The city of San Francisco has announced that it will no longer do business with nearly half the states in the nation because those states have “severe anti-choice policies.” The October 16 ordinance prohibits city employees from traveling to 22 states for business or making new deals with any companies headquartered in the states because those states have “restrictive abortion laws.” The ordinance is set to take effect on January 1, 2020.
The ordinance was spearheaded by Supervisor Vallie Brown with the support of Mayor London Breed. It defines restrictive abortion laws as “those that restrict abortion before viability of the fetus to live outside of the womb, including so-called ‘fetal heartbeat’ laws.” The age of viability is commonly thought to be around 24 weeks, but children born weeks younger, around 21 weeks, have been known to survive with medical assistance.
“Every day in this country, women’s reproductive rights are threatened, and we have to fight back,” Mayor Breed said in a statement. “Just as we restricted spending with states that have laws that discriminate against LGBTQ people, we are standing up against states that put women’s health at risk and that are actively working to limit reproductive freedoms. By limiting travel and contracting with certain states, we are sending a clear message to states that disregard the right to abortion. I want to thank Supervisor Brown for leading this important effort, and all of the organizations who supported this work.”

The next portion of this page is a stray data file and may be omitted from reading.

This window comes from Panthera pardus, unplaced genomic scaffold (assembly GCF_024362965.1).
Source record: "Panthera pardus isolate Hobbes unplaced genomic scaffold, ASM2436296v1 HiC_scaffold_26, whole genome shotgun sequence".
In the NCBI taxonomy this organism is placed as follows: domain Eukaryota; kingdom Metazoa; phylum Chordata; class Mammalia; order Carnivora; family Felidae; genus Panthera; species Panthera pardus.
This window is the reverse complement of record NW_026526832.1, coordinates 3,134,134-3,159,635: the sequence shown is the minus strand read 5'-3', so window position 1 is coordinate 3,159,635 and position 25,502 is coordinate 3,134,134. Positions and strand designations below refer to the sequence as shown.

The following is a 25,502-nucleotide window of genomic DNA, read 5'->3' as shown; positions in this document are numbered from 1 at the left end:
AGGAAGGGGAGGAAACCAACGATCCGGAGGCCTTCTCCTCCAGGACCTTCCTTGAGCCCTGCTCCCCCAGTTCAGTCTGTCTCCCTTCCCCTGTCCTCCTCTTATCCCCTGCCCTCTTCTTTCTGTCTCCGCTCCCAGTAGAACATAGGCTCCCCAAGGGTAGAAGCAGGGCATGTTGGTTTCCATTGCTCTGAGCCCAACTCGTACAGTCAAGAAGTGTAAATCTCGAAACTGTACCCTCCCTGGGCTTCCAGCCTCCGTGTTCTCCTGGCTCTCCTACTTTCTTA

The phrases “women’s health” and “reproductive freedom” are among the most common euphemisms used to mask what the city officials are really fighting for – a woman’s freedom to kill her preborn child.
According to the ordinance, the following states are now “blacklisted” because they ban or limit abortion in some way before 24 weeks: Alabama, Arkansas, Florida, Georgia, Indiana, Iowa, Kansas, Kentucky, Louisiana, Massachusetts, Mississippi, Nebraska, Nevada, North Dakota, Ohio, Oklahoma, Pennsylvania, South Carolina, South Dakota, Texas, West Virginia, and Wisconsin.
While it seems unlikely that officials in these states will be much affected by San Francisco’s ordinance, the city’s leaders hope that their new ruling will have a ripple effect. “Although tax revenue from San Francisco alone may not be sufficient to encourage states to rethink their laws, if other cities and states follow San Francisco’s lead, the financial pressure might be enough to prompt policy changes,” the statement read.
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